DR: In our highly mediated, technologically driven world, we're all looking for meaningful ways to connect. This has constantly inspired me to create environments full of lively, immersive, experiential elements specifically crafted to foster human connection. Technology should be used to create unforgettable experiences that enhance our natural and built environments, transforming them in newly meaningful ways.
A great example of how we've done this is The Cosmopolitan of Las Vegas, where our digital interaction design team, the LAB, used sensing and reactive technologies to create deeper and more valuable experiences. In the west lobby, eight central columns are wrapped with mirrors and LCD displays. The 384 displays on the columns contain programming that changes based on time of day or event, creating a fluid digital experience that is continually transformed.
For the nightclub at The Cosmopolitan, the LAB created a choreographed stage in the main dance area made up of layers of LED, projection, and physical stage elements. The stage environment creates real time music and dance effects that react to performers on the stage, creating a unique environment for each performer.
The technological design elements we incorporated at Yotel are very different. We wanted to stay true to the hotel's brand, which is based on the concepts of Japanese capsule hotels and the luxury airline experience: modern, luxurious, efficient, state of the art, and small scale. Technology was used to create a unique, collective user experience in the hotel's lobby with an electronic check-in system, but the context of place and those inhabiting it drove the content of our work, instead of technology dictating the design.
JS: Can you tell us more about the Imagination Playground for adults at the Venice Biennale, and how it came about? How do you predict adults will interact with the playground you designed for kids?
DR: The presentation of Imagination Playground at the Venice Biennale is an excellent fit for this year's theme, "Spontaneous Interventions: Design Actions for the Common Good." Designed to encourage child-directed, unstructured free play, the concept is breathing new life into a number of diverse settings across the globe. It will be showcased alongside other projects initiated by architects, designers, planners, and everyday citizens -- those interested in collaboration and bringing positive change to the urban community.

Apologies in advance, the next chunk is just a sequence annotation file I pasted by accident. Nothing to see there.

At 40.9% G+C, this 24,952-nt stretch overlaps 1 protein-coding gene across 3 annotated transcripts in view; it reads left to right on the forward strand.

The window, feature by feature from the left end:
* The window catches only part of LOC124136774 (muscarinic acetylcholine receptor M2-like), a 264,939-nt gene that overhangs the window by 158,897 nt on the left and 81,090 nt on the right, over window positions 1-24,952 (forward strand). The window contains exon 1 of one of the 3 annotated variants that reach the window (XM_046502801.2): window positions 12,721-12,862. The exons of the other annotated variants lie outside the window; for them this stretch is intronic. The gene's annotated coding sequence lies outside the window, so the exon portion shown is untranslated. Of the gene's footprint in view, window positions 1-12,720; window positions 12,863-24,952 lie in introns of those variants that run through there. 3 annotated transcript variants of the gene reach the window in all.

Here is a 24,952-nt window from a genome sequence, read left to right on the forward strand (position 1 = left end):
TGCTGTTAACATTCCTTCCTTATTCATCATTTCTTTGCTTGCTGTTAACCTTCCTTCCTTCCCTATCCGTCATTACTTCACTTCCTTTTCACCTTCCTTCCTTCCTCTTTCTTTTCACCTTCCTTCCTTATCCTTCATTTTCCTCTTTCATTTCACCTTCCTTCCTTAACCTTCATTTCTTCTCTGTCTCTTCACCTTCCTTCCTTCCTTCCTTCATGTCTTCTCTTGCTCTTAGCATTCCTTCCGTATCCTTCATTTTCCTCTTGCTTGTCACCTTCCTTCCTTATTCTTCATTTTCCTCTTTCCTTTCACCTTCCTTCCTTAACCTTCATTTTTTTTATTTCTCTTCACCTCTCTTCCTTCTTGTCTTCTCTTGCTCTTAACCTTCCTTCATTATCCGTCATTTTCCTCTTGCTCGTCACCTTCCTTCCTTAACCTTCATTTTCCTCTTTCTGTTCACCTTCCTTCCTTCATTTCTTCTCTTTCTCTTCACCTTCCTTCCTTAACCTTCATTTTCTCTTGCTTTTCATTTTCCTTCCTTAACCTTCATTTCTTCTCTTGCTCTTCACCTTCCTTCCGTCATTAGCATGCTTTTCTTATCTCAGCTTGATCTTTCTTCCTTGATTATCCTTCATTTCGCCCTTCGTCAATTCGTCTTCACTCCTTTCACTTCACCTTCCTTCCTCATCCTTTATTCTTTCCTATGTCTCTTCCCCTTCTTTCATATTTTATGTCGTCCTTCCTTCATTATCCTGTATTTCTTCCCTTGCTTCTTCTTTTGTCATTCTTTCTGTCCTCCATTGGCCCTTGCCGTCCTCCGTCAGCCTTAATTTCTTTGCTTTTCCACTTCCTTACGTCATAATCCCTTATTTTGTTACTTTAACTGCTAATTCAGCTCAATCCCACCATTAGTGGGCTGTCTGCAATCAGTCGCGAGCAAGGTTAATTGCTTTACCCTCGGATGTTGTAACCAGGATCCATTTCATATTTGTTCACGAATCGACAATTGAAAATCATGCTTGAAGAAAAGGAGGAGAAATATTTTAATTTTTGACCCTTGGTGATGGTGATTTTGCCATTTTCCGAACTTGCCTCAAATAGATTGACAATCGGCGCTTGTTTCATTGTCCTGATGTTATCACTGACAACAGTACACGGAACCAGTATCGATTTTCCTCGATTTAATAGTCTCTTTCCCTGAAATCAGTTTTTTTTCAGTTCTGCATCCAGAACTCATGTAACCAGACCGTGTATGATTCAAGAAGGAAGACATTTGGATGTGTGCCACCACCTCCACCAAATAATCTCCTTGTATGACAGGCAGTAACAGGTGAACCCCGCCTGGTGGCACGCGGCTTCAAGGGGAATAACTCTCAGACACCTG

JS: The Imagination Playground, in your own words, is a portable design concept. How is portable design either similar or different than your more typical public space?
DR: Portable designs have the power to transform unused public spaces into dynamic environments that build and invite communal experiences. Imagination Playground in a Box and Imagination Playground in a Cart provide solutions for communities that do not have the space or resources for a permanent fixed-site playground. Whether used indoors or outdoors, the portable versions can activate smaller areas into play spaces all year round.
JS: Did your own children have any influence on your work for the Imagination Playground?
DR: Adults and their children will have the opportunity to interact with the blue foam blocks (loose parts), demonstrating the universal value and appeal of play, at the Serra dei Giardini, which will be the permanent home of the Imagination Playground in a Cart.
Yes, as the father of two young children, I spent a lot of time observing playgrounds. I began to ask questions like: How could playgrounds be more interactive? How might they offer a different experience every time? How could a play environment provide more opportunities for imaginative, open-ended play? I also observed how my own kids played. They always found boxes more compelling than what they contained. Imagination Playground was conceived in response to these observations and questions -- as a solution that would give children the tools to create their own course of play.
Follow Jacob Slevin on Twitter: www.twitter.com/jacobslevin